Warning Signs Detected For Collapse Of Ancient Populations


Stephen Luntz

Stephen has a science degree with a major in physics, an arts degree with majors in English Literature and History and Philosophy of Science and a Graduate Diploma in Science Communication.

Freelance Writer

Neolithic art

This Neolithic cave art may have provided a record of the resources available at the time, but the painters were probably oblivious to the warning signs for the collapse of their civilization. Ongala/Shutterstock

A set of factors have been found that preceded population crashes in Europe thousands of years ago. If the peoples of the time had been aware of their significance, perhaps they could have taken evasive action. It's far too late for those long-gone cultures, but some of the same signs could be very relevant today.

The study of regime shifts has become a major component of ecology in recent decades. Such shifts are usually preceded by declining resilience, or the capacity to maintain the health of a system. The markers of declining ecological resilience have been extensively cataloged. The understanding developed from ecosystem research has been applied to other complex systems, including human society, but it has proven much harder to identify the early warning signals (EWSs) for social systems.


Dr Sean Downey of the University of Maryland may have changed that. He has developed a set of EWSs, and shown they occurred prior to at least seven population collapses in Europe between 4,000 and 8,000 years ago, an era known as the Neolithic.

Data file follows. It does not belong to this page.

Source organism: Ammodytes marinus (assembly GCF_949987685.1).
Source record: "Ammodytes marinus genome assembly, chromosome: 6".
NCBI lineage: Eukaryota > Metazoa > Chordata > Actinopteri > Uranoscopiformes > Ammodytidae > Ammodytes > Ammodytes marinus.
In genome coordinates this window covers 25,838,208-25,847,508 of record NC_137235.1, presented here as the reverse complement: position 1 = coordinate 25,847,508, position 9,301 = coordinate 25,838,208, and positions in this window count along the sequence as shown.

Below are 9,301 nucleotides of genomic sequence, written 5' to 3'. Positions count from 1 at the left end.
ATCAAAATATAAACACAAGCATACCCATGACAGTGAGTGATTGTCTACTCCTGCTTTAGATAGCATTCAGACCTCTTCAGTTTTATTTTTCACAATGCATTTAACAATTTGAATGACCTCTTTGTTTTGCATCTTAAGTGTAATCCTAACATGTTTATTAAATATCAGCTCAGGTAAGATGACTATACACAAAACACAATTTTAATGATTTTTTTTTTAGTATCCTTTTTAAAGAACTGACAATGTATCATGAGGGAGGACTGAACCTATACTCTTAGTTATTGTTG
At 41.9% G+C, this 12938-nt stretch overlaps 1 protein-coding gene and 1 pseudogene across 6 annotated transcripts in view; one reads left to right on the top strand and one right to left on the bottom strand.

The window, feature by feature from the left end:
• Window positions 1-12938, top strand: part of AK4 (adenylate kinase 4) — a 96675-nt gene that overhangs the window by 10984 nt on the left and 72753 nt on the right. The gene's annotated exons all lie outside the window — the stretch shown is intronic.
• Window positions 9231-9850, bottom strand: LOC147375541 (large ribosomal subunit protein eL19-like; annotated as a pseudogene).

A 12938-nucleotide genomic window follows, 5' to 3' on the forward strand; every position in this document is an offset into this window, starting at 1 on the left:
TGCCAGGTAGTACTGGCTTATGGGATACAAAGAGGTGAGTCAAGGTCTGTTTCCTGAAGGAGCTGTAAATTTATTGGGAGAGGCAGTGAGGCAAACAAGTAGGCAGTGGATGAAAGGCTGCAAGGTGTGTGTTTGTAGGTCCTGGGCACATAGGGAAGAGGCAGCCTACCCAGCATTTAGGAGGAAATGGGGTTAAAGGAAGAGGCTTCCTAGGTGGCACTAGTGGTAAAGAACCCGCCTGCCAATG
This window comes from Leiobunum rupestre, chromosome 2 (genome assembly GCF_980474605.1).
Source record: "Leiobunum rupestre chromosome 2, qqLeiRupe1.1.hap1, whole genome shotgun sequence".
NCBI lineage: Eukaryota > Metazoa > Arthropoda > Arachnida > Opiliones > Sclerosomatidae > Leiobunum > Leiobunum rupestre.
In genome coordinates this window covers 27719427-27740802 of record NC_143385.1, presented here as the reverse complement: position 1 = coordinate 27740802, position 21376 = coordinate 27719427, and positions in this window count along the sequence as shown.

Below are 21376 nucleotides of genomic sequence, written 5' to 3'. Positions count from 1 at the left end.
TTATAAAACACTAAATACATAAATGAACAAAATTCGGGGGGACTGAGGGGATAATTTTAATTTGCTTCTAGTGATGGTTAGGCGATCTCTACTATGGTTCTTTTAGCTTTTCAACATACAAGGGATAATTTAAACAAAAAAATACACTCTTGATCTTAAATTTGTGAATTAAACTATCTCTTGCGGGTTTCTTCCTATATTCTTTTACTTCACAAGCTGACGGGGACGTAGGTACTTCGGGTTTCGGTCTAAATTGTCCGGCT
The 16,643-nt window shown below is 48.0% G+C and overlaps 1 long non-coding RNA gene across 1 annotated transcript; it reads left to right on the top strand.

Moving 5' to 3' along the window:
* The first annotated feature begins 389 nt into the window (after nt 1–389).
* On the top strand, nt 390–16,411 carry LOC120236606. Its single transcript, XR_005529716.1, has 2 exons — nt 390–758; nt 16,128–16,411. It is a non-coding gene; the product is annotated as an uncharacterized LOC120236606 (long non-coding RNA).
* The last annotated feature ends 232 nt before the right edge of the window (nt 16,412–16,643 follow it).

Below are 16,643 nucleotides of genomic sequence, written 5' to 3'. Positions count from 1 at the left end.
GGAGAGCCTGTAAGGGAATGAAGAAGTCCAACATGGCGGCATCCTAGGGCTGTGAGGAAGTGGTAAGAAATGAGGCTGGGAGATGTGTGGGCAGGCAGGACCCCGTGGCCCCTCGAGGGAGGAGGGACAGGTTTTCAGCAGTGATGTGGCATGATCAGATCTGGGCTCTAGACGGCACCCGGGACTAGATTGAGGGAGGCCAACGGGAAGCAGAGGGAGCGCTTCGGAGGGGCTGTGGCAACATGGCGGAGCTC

Downey chose nine well-studied regions of Europe and used data from more than 2,000 archaeological sites, with over 13,000 individually dated items. Population changes over time were estimated from the ratio of newly founded villages to old abandoned ones. Each region saw relatively steady population growth over many centuries after the introduction of agriculture. Eventually, however, all nine suffered at least one crash, losing up to 60 percent of the population in the course of a century.

These collapses did not come out of nowhere, however, and seven of these regions met Downey's EWSs, while the other two were more ambiguous.

As populations grew, Neolithic Europeans started to over-exploit resources. Nomadic peoples faced with the same problems might have moved, but these early agricultural populations were deeply invested in their locations. They responded in ways that might have provided temporary respite, but made things worse in the long run. “Continuing on such unsustainable courses in the face of steady resource decline ultimately leads to catastrophic failure,” Downey and his co-authors write in Proceedings of the National Academy of Sciences


One of Downey's study areas was the basin around what is now Paris. After agriculture was introduced to the region, it experienced more than 1,200 years of fairly steady growth. However, it has previously been found that 6,225 years ago, the population of the area experienced a sudden “bust”. Downey found evidence of warning signs appearing 6,800 and 6,300 years ago, respectively.

Along with sharp swings in population numbers, one of the major warning signs of collapse for these European Neolithic societies was deforestation. Considering the astonishing rates at which tropical rainforests are being felled, this is a disturbing indication that our future may reflect the worst aspects of our past. The difference is that this time we have the warning signs if we wish to act on them.


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  • resilience,

  • neolithic,

  • population crashes,

  • early warning signs